TV Reviews

To Eternia and Beyond: TV Roundup 11/19/18


From grounded explorations of violence to a colorful fantasy cartoon, it’s been another trip through the emotional ringer in TV Land this week. Was it a trip worth taking? Find out in the latest TV recap below!

TV roundup The Bisexual


Helmed by Desiree Akhaven (THE MISADVENTURES OF CAMERON POST), Hulu’s newest original dramedy sets out to explore the murky, messy bits of having a re-adolescence in your late 20s. Starring its creator, the show follows Leila, an Iranian-American woman living and working in London with her girlfriend-of-10 years-turned-business-partner, Sadie. When Sadie proposes, Leila finds herself in the midst of an internal crisis. Shaken by Shadie’s wholehearted sureness of their relationship, a much more doubtful Leila moves out and suddenly discovers that she wants to try sleeping with men for the first time in her life.

Though familiar in tone and style to quarter-life-crisis shows that have come before it, THE BISEXUAL is refreshing in its exploration of female sexuality told from such a distinctly female point-of-view. It’s honest and heavy about complex emotions that are so entwined with our sexual desire. With that said, it’s sometimes unclear as to what exactly the show is trying to do and it occasionally feels like characters approach bisexuality as such a novel or unicorn-like concept that it can make the show feel dated. “Does anyone know an actual bisexual?,” one of Leila’s friends asks in the pilot episode. Dryly, Leila responds, “I’m pretty sure bisexuality is a myth. Yeah, that it was created by ad executives to sell flavored vodka.”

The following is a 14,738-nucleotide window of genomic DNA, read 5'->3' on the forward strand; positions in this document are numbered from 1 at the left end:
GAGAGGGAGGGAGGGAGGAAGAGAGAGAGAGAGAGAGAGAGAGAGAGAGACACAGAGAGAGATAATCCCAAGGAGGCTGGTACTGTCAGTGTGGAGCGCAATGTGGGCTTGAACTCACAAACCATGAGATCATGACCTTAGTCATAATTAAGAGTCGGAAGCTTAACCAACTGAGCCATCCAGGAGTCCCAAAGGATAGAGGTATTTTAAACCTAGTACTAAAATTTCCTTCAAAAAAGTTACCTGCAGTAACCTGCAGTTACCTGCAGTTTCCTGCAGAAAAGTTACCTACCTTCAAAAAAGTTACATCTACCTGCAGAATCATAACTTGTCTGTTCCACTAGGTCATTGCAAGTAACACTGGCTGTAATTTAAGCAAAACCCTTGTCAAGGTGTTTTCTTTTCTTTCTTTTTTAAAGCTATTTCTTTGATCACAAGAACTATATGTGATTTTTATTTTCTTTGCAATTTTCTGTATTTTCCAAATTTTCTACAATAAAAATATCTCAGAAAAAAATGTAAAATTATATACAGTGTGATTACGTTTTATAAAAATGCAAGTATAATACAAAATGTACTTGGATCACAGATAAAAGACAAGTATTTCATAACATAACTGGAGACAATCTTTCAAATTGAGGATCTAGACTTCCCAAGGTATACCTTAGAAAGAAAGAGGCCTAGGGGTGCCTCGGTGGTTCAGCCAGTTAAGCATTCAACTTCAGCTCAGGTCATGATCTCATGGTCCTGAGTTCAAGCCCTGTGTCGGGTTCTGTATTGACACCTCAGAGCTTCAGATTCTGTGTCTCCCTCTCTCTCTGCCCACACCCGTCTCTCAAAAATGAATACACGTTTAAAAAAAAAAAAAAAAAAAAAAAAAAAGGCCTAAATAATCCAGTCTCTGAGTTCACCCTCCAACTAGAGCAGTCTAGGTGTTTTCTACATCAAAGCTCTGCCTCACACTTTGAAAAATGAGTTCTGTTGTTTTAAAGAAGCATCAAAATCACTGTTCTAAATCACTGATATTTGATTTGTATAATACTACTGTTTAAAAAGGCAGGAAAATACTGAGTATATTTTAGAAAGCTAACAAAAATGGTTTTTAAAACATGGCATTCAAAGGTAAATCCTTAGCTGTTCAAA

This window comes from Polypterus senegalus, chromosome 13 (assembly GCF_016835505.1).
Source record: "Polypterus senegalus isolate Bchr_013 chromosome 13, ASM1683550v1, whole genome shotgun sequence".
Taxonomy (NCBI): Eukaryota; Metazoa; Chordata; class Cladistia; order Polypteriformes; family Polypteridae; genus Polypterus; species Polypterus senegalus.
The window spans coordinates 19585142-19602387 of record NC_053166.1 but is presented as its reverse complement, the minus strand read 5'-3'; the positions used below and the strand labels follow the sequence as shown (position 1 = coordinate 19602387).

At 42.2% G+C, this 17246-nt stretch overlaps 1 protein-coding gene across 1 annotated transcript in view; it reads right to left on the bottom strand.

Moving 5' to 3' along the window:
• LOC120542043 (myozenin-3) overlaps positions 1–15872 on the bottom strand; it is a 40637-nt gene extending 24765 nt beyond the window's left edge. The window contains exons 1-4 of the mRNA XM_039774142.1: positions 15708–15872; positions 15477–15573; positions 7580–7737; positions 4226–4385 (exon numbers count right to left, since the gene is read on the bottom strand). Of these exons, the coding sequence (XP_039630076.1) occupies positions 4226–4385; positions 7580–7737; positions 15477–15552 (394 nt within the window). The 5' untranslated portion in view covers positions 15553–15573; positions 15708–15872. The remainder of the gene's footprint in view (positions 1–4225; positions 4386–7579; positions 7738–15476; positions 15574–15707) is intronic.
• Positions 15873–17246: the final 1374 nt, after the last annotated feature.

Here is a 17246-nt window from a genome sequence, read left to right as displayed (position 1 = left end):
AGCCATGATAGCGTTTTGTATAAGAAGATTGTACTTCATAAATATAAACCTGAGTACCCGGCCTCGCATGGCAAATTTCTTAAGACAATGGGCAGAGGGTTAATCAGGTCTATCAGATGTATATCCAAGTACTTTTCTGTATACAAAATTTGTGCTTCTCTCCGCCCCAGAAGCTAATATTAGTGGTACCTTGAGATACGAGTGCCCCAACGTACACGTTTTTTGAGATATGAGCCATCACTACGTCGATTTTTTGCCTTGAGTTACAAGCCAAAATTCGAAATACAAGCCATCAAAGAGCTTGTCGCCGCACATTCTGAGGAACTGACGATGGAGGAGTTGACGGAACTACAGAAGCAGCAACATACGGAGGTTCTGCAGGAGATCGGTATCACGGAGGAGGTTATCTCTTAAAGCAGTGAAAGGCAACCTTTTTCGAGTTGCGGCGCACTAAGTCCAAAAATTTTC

Despite its pitfalls, and there are a few, Akhaven’s six-part series feels too genuine and clever to miss. With a mix of laugh-out-loud humor, cringeworthy moments, and contemplative scenes, it proves itself to be a standout among the many new pilots this season. [Anna Thorup]

TV roundup The Kominsky Method


 I forgot how good dialogue can be until THE KOMINSKY METHOD. There’s a plethora of great things I could say about Chuck Lorre’s new show on Netflix, and I will, but the beautiful and sparkling dialogue is what really pushes this show into the fantastic category. Starring Michael Douglas, THE KOMINSKY METHOD follows a semi-washed-up but great-in-his-day acting coach trying to find his relevance as an actor and artist in a world of clueless millennials. The humor is very understated, yet still gripping, and even had a few laugh-out-loud moments (there’s always something hilarious about watching a newbie actor class). Although it would be easy for Michael Douglas’ character to come across as bitter and hard, especially surrounded by wide-eyed wannabes, he never does. His character, and the entire show, always comes across as very genuine and gentle, which makes the heartfelt moments even stronger. The entire show was a delight, and makes you feel good for watching. [Anna Mansager]

TV roundup My Favorite


Before I go any further, I will say that I am not really a drama person (though I did love HOMECOMING last week) and MY BRILLIANT FRIEND is a drama. Adapted from Elena Ferrante’s hit series of novels, HBO’s first original Italian language series tells the story of Elena and Lila: the saddest children in Italy growing up in the saddest apartment building in Naples. At least, that’s kinda what I got from the pilot. The pilot is about children and there is exactly one smile in the entire hour-long episode. It means to point out the deplorable behaviors of children and adults alike—but rather than eliciting an existential “Why,” it more often drew out a head-scratching “. . . Why?”